Posted in Faith, Mental health

Mindsets for Overcoming Self-Doubt

Self-doubt. It can be crippling. For some of us, it lurks around every corner. It causes frustration, bitterness, resentment, and even despair. It makes it difficult for us to accept criticism. It can change us into competitive, envious people who are unable to rejoice at the success of others.

But we don’t need to let it win.

Self-doubt is a demon that I know too well. As a stay-at-home mom who hopes to return to work again someday, I often feel as though I am on the bottom rung. The task before me seems overwhelming…even, impossible. Yet, this aching need for a purpose beyond my walls does not go away.

In the midst of this, my thought life can be a game-changer. What I believe about other people, myself, my past, and my future will change how I behave, and the decisions that I make. From one self doubter to, perhaps, another – here are some things to remember when you find yourself in that pit.

Remember the compliments, not the criticism

Yes, criticism can be constructive. However, if you are like me, it can tear you right to the ground – especially when you’re already in a position of weakness. These are the times that we need to also remember the compliments that people have given us over the years. Perhaps it is more natural for you to meditate on the criticisms. This may happen unintentionally. So, let’s be intentional about what may not come as easily – running the positive things that people have said about us through our minds, over and over again. You may want to write a few of them down. Are there any commonalities? What are the good things that people have called out of you? These can direct you towards future paths.

Pass the blessing on to others

After you have practiced gratitude for how others have encouraged you, you will have a greater understanding of the impact that your words may have on others. Is there someone you can encourage today? Someone else, who, perhaps, has been feeling a little beaten down? Do you see strengths in them that you can help them to notice? The Bible says “it is more blessed to give than to receive” (Acts 20:35). Give it a try, and experience this truth. Everyone has influence – either for the good, or for the bad. This includes you. You have the ability to change the lives of others, for the better.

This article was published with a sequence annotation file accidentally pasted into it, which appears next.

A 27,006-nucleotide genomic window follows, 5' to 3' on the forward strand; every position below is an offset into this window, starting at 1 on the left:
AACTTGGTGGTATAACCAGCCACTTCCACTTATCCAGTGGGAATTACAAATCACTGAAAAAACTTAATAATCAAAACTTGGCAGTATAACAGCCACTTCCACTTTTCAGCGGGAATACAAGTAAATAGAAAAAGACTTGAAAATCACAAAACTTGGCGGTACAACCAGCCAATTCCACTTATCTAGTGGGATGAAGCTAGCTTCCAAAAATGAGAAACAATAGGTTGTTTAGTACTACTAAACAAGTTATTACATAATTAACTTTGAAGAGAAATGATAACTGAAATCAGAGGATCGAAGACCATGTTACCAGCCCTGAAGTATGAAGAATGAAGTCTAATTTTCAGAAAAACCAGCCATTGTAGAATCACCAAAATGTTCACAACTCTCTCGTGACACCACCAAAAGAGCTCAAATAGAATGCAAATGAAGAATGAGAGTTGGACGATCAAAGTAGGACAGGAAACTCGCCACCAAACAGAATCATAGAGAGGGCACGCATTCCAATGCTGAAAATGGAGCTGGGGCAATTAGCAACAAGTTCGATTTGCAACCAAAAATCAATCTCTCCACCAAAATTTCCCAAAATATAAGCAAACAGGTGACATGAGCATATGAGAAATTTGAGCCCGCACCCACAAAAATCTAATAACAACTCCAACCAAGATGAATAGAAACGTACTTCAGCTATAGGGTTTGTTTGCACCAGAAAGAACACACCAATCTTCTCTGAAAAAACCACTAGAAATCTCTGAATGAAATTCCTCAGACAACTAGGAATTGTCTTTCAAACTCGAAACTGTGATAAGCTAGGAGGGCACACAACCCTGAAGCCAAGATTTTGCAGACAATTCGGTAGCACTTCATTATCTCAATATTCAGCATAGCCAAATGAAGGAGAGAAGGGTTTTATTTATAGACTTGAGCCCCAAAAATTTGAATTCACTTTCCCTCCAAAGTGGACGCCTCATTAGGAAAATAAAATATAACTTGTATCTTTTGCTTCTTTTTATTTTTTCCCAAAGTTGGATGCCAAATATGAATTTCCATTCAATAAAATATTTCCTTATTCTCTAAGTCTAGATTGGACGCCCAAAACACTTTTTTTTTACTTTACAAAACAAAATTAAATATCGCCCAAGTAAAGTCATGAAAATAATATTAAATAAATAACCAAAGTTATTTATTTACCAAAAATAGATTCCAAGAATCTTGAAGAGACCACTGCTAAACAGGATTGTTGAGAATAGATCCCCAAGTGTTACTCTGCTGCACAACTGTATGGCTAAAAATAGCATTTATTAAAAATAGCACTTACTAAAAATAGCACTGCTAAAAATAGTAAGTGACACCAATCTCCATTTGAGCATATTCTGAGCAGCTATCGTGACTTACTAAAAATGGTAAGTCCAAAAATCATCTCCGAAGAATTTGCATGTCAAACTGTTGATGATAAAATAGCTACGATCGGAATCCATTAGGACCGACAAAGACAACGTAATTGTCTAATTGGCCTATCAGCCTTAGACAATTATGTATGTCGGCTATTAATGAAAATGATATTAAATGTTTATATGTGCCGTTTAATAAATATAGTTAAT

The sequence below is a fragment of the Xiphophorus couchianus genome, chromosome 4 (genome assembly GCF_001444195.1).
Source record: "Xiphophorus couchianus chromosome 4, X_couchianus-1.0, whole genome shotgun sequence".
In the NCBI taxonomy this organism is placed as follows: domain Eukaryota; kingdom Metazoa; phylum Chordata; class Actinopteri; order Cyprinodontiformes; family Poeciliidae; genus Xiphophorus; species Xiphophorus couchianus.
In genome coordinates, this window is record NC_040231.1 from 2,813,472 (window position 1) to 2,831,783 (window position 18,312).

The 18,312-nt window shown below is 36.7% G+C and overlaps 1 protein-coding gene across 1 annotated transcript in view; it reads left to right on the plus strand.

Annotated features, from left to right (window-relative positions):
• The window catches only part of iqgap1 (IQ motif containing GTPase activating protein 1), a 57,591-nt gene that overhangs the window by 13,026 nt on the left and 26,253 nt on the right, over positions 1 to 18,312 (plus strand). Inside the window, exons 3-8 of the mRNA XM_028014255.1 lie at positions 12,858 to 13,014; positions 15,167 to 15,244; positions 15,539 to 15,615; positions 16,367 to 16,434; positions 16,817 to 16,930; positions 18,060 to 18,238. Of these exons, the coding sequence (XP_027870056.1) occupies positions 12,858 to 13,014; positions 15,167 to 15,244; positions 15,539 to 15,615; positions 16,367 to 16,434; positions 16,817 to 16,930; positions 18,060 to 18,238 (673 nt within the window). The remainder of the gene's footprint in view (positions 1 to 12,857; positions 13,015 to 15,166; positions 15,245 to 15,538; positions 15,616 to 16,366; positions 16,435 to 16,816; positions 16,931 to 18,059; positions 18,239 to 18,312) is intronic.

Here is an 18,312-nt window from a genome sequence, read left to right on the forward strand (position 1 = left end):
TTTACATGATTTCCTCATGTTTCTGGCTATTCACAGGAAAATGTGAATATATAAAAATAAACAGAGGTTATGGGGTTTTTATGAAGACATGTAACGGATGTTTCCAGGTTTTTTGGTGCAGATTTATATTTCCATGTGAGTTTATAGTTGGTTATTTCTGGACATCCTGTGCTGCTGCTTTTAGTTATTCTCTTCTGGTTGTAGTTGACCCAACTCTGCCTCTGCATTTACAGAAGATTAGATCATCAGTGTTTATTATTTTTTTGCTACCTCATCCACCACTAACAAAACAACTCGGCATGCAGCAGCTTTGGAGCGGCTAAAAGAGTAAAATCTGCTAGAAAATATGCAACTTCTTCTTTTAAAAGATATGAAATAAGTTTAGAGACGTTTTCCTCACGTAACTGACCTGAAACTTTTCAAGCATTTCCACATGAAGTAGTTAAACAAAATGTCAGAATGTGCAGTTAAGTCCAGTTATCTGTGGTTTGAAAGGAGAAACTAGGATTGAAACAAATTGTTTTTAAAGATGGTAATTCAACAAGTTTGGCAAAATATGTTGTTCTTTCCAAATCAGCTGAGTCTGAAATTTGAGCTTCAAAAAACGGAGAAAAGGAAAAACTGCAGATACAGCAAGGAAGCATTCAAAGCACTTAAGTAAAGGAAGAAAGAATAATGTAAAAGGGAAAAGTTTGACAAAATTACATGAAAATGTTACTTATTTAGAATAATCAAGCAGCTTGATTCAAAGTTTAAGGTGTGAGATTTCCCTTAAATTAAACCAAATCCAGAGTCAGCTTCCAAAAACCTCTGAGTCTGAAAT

Turn envy into blessing

Nothing defeats the power that envy has on you, like turning it around on its head. That woman who has what you wish you had? Tell her how amazing she is. Tell her you admire her for it. When I have practiced this, it has softened my heart towards people I would have otherwise harbored resentment for. It has also released me from the captivity that envy is. Yes, you can – appreciate others for the strengths and good qualities that they have, without it taking anything away from you, and who God made you to be.

Embrace humility

One verse that has continually challenged me is Philippians 2:3: “Do nothing from selfish ambition or conceit, but in humility count others more significant than yourselves.” (ESV)

There is a perplexing relationship between self-doubt and pride. Pride insists that a person be the best at everything, and have the best of everything, which leads inevitably to failure and self-doubt. A humble person, however, understands that this is an impossible stance, and that they are no better than the next person. It is ok, natural, and good to be less-than what you see in others. A humble person knows there is more to life than how they rank.

We are each given struggles as well as gifts. And our gifts, by definition, are acts of grace – completely undeserved. Acknowledge them for what they are, and realize that every other person is given both struggles and gifts as well.

Find purpose in the here-and-now

Everybody needs a sense of purpose in order to be healthy. Self-doubt can stem from a fear that you will be unable to fulfill purpose in your life. If you question what your purpose is, look around. Look right in front of you. Where have you found yourself? What must you do in that situation?

Are you at home, with your kids? If so, you have found a purpose: love your kids, keep them safe and fed, and try to stay sane! Are you sick in bed? Rest, and get better. In the middle of a huge argument? Work towards resolution and do what you can to reconcile. In a job you don’t like? Do it to the best of your ability, while praying about and researching other opportunities.

If you are like me, you may think too far ahead into the future sometimes. Your purpose in 5 or 10 years may not be very clear right now, or it may seem impossible. However, I am willing to bet that your purpose for today, for this very moment, is something that you can identify and achieve.